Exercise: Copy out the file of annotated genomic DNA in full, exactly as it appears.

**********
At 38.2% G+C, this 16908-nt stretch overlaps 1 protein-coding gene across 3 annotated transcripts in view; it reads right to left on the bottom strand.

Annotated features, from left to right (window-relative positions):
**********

At 38.2% G+C, this 16908-nt stretch overlaps 1 protein-coding gene across 3 annotated transcripts in view; it reads right to left on the bottom strand.

Annotated features, from left to right (window-relative positions):